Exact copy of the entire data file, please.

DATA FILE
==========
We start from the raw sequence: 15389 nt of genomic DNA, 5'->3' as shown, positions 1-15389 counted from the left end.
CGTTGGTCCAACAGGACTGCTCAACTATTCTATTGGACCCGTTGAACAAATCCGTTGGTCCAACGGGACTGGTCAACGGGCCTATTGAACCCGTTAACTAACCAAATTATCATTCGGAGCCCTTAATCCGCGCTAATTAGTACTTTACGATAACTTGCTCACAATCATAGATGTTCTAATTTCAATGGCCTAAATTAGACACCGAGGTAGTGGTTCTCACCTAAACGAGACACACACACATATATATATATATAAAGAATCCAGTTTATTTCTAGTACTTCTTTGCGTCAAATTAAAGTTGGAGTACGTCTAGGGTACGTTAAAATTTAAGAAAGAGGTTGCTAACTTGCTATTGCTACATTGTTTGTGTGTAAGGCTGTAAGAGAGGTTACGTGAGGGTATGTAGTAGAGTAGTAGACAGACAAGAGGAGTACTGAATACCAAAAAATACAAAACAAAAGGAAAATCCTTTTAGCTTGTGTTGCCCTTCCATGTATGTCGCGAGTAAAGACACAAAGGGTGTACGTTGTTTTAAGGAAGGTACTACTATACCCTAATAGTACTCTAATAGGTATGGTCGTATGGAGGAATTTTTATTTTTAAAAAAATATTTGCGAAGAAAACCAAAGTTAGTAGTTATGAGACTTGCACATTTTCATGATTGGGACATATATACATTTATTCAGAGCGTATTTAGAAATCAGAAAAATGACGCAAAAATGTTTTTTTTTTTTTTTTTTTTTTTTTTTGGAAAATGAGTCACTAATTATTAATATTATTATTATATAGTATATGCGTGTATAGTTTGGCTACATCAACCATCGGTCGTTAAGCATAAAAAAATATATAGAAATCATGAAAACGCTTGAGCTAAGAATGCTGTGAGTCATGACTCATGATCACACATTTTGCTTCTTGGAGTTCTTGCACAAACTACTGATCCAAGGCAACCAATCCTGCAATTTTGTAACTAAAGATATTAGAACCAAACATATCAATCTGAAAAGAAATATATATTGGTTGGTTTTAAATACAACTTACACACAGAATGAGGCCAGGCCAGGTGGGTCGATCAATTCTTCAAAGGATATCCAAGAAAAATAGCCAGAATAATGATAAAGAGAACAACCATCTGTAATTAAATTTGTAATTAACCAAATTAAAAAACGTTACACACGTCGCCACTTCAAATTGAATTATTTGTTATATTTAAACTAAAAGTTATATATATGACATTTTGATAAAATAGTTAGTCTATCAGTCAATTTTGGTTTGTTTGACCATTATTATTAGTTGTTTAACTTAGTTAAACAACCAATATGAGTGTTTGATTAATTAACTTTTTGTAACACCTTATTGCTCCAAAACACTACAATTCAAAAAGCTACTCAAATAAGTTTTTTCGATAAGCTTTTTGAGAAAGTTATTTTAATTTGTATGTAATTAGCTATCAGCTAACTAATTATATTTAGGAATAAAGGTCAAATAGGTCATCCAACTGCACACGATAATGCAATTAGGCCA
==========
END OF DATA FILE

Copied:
We start from the raw sequence: 15389 nt of genomic DNA, 5'->3' as shown, positions 1-15389 counted from the left end.
CGTTGGTCCAACAGGACTGCTCAACTATTCTATTGGACCCGTTGAACAAATCCGTTGGTCCAACGGGACTGGTCAACGGGCCTATTGAACCCGTTAACTAACCAAATTATCATTCGGAGCCCTTAATCCGCGCTAATTAGTACTTTACGATAACTTGCTCACAATCATAGATGTTCTAATTTCAATGGCCTAAATTAGACACCGAGGTAGTGGTTCTCACCTAAACGAGACACACACACATATATATATATATAAAGAATCCAGTTTATTTCTAGTACTTCTTTGCGTCAAATTAAAGTTGGAGTACGTCTAGGGTACGTTAAAATTTAAGAAAGAGGTTGCTAACTTGCTATTGCTACATTGTTTGTGTGTAAGGCTGTAAGAGAGGTTACGTGAGGGTATGTAGTAGAGTAGTAGACAGACAAGAGGAGTACTGAATACCAAAAAATACAAAACAAAAGGAAAATCCTTTTAGCTTGTGTTGCCCTTCCATGTATGTCGCGAGTAAAGACACAAAGGGTGTACGTTGTTTTAAGGAAGGTACTACTATACCCTAATAGTACTCTAATAGGTATGGTCGTATGGAGGAATTTTTATTTTTAAAAAAATATTTGCGAAGAAAACCAAAGTTAGTAGTTATGAGACTTGCACATTTTCATGATTGGGACATATATACATTTATTCAGAGCGTATTTAGAAATCAGAAAAATGACGCAAAAATGTTTTTTTTTTTTTTTTTTTTTTTTTTTGGAAAATGAGTCACTAATTATTAATATTATTATTATATAGTATATGCGTGTATAGTTTGGCTACATCAACCATCGGTCGTTAAGCATAAAAAAATATATAGAAATCATGAAAACGCTTGAGCTAAGAATGCTGTGAGTCATGACTCATGATCACACATTTTGCTTCTTGGAGTTCTTGCACAAACTACTGATCCAAGGCAACCAATCCTGCAATTTTGTAACTAAAGATATTAGAACCAAACATATCAATCTGAAAAGAAATATATATTGGTTGGTTTTAAATACAACTTACACACAGAATGAGGCCAGGCCAGGTGGGTCGATCAATTCTTCAAAGGATATCCAAGAAAAATAGCCAGAATAATGATAAAGAGAACAACCATCTGTAATTAAATTTGTAATTAACCAAATTAAAAAACGTTACACACGTCGCCACTTCAAATTGAATTATTTGTTATATTTAAACTAAAAGTTATATATATGACATTTTGATAAAATAGTTAGTCTATCAGTCAATTTTGGTTTGTTTGACCATTATTATTAGTTGTTTAACTTAGTTAAACAACCAATATGAGTGTTTGATTAATTAACTTTTTGTAACACCTTATTGCTCCAAAACACTACAATTCAAAAAGCTACTCAAATAAGTTTTTTCGATAAGCTTTTTGAGAAAGTTATTTTAATTTGTATGTAATTAGCTATCAGCTAACTAATTATATTTAGGAATAAAGGTCAAATAGGTCATCCAACTGCACACGATAATGCAATTAGGCCA